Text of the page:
A: I’m going to fill in the blanks in your question as you didn’t give any details. Often when I address sibling fights, my suggestions are all about sibling rivalry.
However in this case, I think your situation is more about normal child development and the nature of toddlers. Usually, when I see fights started by a younger toddler sibling, it’s because they are trying to play with or get the attention of their older sibling.
If your two-year-old doesn’t know how to get their sibling to engage in play in a positive way, they might ‘poke the bear’ to get their big sibling to pay attention to them. After all, negative attention is better than no attention at all.
Try to talk to your younger child about this. “You wanted your sibling to play you huh? So you pushed them? I get it. What happened though? They got mad? Yeah. That’s tough. That’s not what you wanted to happen, right? What could you do next time? Could you say, “Will you play with me?”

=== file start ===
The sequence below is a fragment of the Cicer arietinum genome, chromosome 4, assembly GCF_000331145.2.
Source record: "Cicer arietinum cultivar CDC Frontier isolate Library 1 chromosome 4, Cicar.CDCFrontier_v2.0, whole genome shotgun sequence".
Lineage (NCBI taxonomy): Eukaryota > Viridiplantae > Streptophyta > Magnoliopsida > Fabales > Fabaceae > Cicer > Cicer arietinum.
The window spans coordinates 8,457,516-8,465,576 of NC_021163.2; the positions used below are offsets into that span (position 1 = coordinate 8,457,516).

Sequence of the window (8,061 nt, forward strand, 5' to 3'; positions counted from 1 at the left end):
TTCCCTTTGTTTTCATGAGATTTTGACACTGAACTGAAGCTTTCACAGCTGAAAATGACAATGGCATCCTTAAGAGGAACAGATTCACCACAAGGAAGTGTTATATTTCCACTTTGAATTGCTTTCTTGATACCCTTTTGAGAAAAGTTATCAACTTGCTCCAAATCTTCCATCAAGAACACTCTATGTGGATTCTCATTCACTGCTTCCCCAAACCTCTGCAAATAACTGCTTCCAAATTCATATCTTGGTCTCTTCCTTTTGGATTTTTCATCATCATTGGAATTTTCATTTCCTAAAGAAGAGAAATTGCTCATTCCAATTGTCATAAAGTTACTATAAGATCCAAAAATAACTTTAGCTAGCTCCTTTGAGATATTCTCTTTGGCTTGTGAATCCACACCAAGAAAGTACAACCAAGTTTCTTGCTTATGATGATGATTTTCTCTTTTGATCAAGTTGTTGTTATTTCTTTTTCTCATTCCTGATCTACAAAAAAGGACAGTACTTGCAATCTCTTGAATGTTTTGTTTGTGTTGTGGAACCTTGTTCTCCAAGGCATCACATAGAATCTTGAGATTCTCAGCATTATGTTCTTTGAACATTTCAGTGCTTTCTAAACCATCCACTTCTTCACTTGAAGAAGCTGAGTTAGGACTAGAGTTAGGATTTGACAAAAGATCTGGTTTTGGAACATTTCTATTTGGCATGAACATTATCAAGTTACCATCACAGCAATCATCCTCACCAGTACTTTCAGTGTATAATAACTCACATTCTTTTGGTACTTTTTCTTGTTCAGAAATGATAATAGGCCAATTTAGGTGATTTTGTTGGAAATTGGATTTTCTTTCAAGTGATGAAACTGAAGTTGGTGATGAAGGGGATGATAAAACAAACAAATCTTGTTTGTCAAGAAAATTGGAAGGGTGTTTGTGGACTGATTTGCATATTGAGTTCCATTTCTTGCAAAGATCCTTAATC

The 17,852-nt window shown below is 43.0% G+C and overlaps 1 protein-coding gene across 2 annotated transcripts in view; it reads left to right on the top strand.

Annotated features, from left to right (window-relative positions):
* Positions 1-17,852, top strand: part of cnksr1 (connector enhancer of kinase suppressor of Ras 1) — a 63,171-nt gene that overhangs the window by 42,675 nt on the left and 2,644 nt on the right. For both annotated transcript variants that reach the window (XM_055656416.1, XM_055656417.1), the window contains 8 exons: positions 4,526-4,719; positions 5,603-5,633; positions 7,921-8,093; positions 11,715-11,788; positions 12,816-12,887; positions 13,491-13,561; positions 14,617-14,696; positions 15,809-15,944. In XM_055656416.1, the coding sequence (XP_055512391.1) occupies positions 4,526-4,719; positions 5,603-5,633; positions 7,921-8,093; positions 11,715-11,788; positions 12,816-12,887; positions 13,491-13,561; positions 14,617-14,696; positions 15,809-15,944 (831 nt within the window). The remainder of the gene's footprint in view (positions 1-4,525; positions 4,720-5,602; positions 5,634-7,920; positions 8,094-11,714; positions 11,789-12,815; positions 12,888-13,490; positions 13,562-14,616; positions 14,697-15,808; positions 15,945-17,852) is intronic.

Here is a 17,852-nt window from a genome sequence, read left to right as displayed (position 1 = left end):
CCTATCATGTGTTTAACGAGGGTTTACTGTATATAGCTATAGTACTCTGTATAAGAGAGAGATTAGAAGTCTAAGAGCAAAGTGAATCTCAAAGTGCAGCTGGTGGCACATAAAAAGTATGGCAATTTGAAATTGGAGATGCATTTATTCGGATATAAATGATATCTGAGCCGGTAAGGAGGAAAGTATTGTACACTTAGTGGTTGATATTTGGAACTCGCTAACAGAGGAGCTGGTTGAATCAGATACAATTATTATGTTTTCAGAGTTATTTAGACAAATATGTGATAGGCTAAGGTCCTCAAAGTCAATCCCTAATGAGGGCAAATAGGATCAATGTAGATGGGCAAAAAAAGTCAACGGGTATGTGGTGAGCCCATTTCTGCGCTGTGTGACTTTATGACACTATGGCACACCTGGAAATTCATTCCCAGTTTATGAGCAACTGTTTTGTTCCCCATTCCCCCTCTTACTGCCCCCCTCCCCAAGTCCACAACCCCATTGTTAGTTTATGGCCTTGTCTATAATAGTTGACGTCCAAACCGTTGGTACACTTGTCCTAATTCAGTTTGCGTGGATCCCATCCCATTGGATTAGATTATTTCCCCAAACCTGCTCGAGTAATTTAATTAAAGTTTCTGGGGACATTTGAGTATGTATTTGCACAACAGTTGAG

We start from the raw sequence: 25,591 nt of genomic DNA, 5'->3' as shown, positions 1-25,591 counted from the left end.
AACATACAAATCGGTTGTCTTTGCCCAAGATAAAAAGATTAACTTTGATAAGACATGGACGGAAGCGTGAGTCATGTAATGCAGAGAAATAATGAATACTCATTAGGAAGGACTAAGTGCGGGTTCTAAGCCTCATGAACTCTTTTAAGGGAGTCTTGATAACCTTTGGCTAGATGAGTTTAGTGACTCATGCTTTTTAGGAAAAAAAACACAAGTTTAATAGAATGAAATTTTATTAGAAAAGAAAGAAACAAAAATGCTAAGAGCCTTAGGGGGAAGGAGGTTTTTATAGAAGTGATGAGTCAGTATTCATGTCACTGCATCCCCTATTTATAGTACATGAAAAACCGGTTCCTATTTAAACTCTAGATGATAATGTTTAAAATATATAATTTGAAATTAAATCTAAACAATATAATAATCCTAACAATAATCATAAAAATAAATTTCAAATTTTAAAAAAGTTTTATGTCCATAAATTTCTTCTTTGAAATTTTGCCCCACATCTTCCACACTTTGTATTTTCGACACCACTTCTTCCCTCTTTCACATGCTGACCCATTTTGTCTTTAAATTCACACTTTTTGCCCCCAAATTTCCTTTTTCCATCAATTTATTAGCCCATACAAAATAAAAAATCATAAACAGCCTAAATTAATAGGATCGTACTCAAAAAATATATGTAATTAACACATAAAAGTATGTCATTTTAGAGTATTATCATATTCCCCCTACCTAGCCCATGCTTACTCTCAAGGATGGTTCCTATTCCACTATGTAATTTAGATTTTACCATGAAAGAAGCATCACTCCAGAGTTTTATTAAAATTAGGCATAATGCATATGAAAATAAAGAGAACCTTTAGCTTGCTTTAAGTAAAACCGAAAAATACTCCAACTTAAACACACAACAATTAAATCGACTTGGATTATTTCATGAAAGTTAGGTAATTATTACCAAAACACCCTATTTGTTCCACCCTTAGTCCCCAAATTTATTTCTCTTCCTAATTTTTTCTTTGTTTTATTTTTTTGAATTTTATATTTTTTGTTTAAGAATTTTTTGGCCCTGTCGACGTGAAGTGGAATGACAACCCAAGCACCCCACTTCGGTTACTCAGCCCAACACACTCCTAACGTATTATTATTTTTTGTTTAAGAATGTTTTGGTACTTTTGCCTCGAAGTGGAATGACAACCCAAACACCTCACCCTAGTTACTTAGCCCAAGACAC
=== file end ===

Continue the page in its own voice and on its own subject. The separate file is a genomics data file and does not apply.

You want to compassionately reinforce the idea that what they did isn’t going to get them what they were looking for. You’ll likely have to have this conversation lots of times and be prepared to stay within arms reach or ear shot so you can help if needed.
Another related possibility is that your two-year-old doesn’t want to play with your four-year-old, they just want what their older sibling has or is playing with. Two-year-olds want what they want.
Try to protect the play space of your four-year-old. You can gate off an area or have them play up higher where your younger child can’t reach. You might need to distract your two-year-old with another activity or redirection from you.
All children need to be able to play undisturbed and that means protecting your older child's play and play space.
As a general guideline, encourage your four-year-old to sometimes play with their sibling AND make sure to protect their right to play undisturbed.
I hope these ideas help to reduce the fights in your house!
Read More from our Ask Sarah Series:
Sarah Rosensweet is a certified peaceful parenting coach, speaker, and educator. She lives in Toronto with her husband and her 15- and 18-year-old kids. Her 22-year-old son has launched.
Peaceful parenting is a non-punitive, connection-based approach that uses firm limits with lots of empathy. Sarah works one-on-one virtually with parents all over the world to help them go from frustrated and overwhelmed to “we’ve got this!”
Keep up with your baby's development, get the latest parenting content and receive special offers from our partners